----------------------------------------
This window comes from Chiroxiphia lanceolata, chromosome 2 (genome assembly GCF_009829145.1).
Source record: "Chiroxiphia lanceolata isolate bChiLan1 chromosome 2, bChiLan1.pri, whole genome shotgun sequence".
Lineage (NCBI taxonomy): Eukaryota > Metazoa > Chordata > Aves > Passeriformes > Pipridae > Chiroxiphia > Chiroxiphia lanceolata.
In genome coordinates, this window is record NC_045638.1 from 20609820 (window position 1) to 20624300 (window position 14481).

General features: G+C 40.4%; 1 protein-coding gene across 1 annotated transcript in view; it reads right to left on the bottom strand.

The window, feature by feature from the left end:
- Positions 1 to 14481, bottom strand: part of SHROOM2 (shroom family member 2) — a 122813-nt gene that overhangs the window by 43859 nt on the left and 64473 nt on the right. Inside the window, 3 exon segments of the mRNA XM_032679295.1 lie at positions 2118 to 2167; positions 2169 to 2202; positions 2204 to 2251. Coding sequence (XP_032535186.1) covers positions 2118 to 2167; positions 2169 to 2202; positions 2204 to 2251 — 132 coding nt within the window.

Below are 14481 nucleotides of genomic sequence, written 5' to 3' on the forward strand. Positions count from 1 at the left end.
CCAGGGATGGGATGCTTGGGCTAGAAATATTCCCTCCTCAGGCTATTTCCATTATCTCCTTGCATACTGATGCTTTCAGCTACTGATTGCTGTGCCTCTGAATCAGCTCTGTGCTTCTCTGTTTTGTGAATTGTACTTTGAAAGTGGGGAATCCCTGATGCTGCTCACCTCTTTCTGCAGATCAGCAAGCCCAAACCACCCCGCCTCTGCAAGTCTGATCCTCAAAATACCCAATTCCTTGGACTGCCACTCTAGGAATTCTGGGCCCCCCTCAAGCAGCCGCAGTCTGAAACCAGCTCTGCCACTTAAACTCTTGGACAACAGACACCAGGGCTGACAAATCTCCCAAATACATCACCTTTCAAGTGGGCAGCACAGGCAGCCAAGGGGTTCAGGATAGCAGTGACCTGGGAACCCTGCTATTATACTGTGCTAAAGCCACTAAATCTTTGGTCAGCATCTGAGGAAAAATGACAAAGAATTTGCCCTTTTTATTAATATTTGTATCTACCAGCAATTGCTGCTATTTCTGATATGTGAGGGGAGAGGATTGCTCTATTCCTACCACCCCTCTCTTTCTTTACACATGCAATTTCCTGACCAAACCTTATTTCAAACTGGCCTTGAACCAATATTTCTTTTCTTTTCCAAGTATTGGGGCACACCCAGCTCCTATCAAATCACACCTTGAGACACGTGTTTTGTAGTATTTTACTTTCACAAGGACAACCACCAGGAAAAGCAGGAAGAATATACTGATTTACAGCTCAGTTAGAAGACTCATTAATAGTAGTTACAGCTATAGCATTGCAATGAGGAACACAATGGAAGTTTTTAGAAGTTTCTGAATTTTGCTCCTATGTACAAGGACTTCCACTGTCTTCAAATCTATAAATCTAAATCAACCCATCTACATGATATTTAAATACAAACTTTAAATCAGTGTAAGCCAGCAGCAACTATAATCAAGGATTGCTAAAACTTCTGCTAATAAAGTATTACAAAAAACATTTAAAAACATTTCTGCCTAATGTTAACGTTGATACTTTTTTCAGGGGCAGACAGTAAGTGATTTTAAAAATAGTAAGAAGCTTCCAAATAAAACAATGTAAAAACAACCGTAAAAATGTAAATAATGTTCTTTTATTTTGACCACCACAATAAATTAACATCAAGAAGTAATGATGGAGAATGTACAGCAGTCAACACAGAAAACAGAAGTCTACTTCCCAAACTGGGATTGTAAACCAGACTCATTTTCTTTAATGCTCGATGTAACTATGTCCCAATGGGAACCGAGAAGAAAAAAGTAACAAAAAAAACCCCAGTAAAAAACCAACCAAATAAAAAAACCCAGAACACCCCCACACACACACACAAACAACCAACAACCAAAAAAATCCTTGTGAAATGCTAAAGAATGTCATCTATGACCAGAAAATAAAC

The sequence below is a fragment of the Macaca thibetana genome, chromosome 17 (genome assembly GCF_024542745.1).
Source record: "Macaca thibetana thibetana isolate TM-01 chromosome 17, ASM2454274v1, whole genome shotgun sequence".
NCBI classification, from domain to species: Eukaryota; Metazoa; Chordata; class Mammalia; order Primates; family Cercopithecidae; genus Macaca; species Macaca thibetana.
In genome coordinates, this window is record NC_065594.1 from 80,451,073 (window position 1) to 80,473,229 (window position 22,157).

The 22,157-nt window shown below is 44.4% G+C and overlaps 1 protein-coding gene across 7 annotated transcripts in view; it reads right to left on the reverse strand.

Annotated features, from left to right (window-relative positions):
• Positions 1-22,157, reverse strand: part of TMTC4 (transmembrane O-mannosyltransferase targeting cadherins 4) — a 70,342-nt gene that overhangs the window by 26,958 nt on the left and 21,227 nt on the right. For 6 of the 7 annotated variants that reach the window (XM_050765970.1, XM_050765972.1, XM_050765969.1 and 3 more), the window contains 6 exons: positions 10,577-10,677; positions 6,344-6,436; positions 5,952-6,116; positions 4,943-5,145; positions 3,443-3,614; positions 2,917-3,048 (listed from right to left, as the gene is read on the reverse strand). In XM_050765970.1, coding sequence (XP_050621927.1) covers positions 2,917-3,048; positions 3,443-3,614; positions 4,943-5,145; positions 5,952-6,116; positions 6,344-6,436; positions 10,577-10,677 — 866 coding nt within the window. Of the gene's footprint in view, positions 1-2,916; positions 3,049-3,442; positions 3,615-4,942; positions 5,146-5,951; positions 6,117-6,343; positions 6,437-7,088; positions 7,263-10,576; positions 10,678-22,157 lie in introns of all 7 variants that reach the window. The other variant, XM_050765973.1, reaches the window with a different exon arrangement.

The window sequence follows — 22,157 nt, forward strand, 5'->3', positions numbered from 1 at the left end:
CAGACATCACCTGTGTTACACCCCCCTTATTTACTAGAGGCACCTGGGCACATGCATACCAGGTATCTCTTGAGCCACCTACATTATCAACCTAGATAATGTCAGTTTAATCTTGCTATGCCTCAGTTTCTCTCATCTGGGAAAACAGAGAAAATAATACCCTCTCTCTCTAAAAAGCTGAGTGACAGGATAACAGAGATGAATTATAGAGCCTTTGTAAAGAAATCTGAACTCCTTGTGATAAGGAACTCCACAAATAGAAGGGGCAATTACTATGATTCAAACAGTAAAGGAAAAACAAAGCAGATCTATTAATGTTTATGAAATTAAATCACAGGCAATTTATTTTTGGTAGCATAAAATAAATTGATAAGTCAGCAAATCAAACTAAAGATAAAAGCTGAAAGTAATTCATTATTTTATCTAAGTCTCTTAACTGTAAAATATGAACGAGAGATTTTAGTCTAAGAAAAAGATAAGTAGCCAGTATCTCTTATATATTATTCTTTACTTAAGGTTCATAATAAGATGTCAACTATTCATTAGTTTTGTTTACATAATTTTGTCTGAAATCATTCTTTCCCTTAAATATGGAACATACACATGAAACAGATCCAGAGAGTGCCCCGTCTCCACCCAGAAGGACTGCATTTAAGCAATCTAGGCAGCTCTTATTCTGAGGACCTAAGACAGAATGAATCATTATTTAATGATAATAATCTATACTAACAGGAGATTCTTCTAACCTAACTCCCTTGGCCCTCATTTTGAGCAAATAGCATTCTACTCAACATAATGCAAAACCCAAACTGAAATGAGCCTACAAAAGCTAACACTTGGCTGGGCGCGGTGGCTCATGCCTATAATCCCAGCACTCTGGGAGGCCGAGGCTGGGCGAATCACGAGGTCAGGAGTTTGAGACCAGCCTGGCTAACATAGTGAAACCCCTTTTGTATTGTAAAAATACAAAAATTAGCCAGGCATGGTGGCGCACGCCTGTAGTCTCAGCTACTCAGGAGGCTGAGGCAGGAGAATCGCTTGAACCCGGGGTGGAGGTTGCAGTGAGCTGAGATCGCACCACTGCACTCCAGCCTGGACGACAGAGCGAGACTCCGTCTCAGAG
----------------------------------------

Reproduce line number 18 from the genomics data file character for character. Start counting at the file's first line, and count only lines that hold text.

CAGACATCACCTGTGTTACACCCCCCTTATTTACTAGAGGCACCTGGGCACATGCATACCAGGTATCTCTTGAGCCACCTACATTATCAACCTAGATAATGTCAGTTTAATCTTGCTATGCCTCAGTTTCTCTCATCTGGGAAAACAGAGAAAATAATACCCTCTCTCTCTAAAAAGCTGAGTGACAGGATAACAGAGATGAATTATAGAGCCTTTGTAAAGAAATCTGAACTCCTTGTGATAAGGAACTCCACAAATAGAAGGGGCAATTACTATGATTCAAACAGTAAAGGAAAAACAAAGCAGATCTATTAATGTTTATGAAATTAAATCACAGGCAATTTATTTTTGGTAGCATAAAATAAATTGATAAGTCAGCAAATCAAACTAAAGATAAAAGCTGAAAGTAATTCATTATTTTATCTAAGTCTCTTAACTGTAAAATATGAACGAGAGATTTTAGTCTAAGAAAAAGATAAGTAGCCAGTATCTCTTATATATTATTCTTTACTTAAGGTTCATAATAAGATGTCAACTATTCATTAGTTTTGTTTACATAATTTTGTCTGAAATCATTCTTTCCCTTAAATATGGAACATACACATGAAACAGATCCAGAGAGTGCCCCGTCTCCACCCAGAAGGACTGCATTTAAGCAATCTAGGCAGCTCTTATTCTGAGGACCTAAGACAGAATGAATCATTATTTAATGATAATAATCTATACTAACAGGAGATTCTTCTAACCTAACTCCCTTGGCCCTCATTTTGAGCAAATAGCATTCTACTCAACATAATGCAAAACCCAAACTGAAATGAGCCTACAAAAGCTAACACTTGGCTGGGCGCGGTGGCTCATGCCTATAATCCCAGCACTCTGGGAGGCCGAGGCTGGGCGAATCACGAGGTCAGGAGTTTGAGACCAGCCTGGCTAACATAGTGAAACCCCTTTTGTATTGTAAAAATACAAAAATTAGCCAGGCATGGTGGCGCACGCCTGTAGTCTCAGCTACTCAGGAGGCTGAGGCAGGAGAATCGCTTGAACCCGGGGTGGAGGTTGCAGTGAGCTGAGATCGCACCACTGCACTCCAGCCTGGACGACAGAGCGAGACTCCGTCTCAGAG